Dozens abandoned in Niger desert feared dead

Official says 24 Libya-bound people rescued but dozens are believed to have died after being left without food or water.

    Migrants crossing the Sahara desert into Libya ride on the back of a pick-up truck outside Agadez [File: Joe Penney/Reuters]
    Migrants crossing the Sahara desert into Libya ride on the back of a pick-up truck outside Agadez [File: Joe Penney/Reuters]

    Dozens of people are feared dead after human traffickers abandoned them in Niger's northern desert without food or water, a senior local official said on Monday.

    Fatoumi Boudou, the prefect of Niger's northern region of Bilma, told the AFP news agency that authorities on Sunday rescued 24 people who were part of a group of "70 people who had left in three vehicles from Agadez for Libya". 

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    Agadez is a remote town in Niger on the edge of the Sahara desert that has become a major people-smuggling point.

    The traffickers "abandoned them in the middle of the desert without food or water", Boudou said, adding that those rescued had spoken of several dead bodies without specifying a number.

    But the Agadez-based Air Info website, citing a security source, said scores of bodies had been buried on Sunday by troops and locals.

    A local radio station had said 52 dead bodies had been discovered by authorities on Sunday.

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    The 750-km trip from Agadez to the Libyan border takes between two and three days with only very short petrol and toilet stops on the way.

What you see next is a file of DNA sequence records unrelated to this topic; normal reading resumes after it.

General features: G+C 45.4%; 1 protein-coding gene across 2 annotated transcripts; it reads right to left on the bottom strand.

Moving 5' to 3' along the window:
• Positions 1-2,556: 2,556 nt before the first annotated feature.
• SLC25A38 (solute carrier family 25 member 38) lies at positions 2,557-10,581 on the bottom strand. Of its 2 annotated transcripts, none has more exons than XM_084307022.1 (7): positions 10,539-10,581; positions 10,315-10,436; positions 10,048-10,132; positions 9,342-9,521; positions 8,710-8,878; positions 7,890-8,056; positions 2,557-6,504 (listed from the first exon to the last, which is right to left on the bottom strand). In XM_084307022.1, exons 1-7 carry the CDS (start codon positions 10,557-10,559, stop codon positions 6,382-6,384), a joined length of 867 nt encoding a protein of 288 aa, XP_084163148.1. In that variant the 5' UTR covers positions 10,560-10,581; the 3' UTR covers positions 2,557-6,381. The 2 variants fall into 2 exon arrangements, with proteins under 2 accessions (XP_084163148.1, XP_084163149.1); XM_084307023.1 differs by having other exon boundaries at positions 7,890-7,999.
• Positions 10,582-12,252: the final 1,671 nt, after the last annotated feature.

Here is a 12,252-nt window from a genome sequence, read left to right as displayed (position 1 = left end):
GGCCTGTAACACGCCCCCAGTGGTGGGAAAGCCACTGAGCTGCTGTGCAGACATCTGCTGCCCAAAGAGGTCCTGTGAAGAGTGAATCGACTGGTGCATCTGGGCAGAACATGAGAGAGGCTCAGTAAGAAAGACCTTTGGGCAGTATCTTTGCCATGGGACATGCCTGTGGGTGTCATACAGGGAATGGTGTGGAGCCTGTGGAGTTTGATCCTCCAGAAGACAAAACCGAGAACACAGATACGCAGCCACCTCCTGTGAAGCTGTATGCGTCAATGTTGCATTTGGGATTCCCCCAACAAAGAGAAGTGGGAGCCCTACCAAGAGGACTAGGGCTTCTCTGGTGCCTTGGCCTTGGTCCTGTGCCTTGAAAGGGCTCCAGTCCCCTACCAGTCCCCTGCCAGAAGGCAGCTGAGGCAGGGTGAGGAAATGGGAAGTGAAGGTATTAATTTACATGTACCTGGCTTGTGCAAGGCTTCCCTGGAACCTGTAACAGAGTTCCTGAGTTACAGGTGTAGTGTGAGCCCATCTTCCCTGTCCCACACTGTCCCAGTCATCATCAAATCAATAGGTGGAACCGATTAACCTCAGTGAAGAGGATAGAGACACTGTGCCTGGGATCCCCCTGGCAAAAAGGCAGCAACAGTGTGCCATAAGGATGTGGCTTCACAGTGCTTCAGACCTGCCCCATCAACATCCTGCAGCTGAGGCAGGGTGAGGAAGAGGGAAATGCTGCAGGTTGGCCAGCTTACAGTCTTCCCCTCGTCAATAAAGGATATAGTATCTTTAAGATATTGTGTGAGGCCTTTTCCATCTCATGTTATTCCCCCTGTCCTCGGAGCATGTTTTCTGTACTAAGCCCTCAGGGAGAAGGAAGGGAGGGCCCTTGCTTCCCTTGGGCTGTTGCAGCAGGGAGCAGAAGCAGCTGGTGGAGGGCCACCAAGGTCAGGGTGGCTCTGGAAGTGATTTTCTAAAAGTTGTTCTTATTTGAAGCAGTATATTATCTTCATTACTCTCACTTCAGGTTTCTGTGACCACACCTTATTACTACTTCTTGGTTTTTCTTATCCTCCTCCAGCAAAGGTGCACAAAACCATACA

Boudou said searches across a 65-km radius had yielded one dead body "with the identity card of a Nigerian student".

    In early June, at least 44 Libya-bound migrants, including women and babies, died of thirst in the Sahara desert after their vehicle broke down in scorching conditions.

    In May 2015, the government in Niamey adopted a law banning the trafficking of migrants and refugees with those found guilty facing a prison sentence of between one and 30 years, and fines of up to 30 million CFA francs ($51,000).

    Libya has long struggled to control its southern borders with Sudan, Chad and Niger, even before the 2011 uprising that toppled long-time ruler Muammar Gaddafi. 

    In the chaos that followed, traffickers stepped up their business, with tens of thousands of people each year making the perilous crossing to Italy just some 300km away.

    Germany and Italy last month called for a European Union mission to be installed on the border between Libya and Niger to reduce the flow of migrants and refugees.

    SOURCE: AFP news agency


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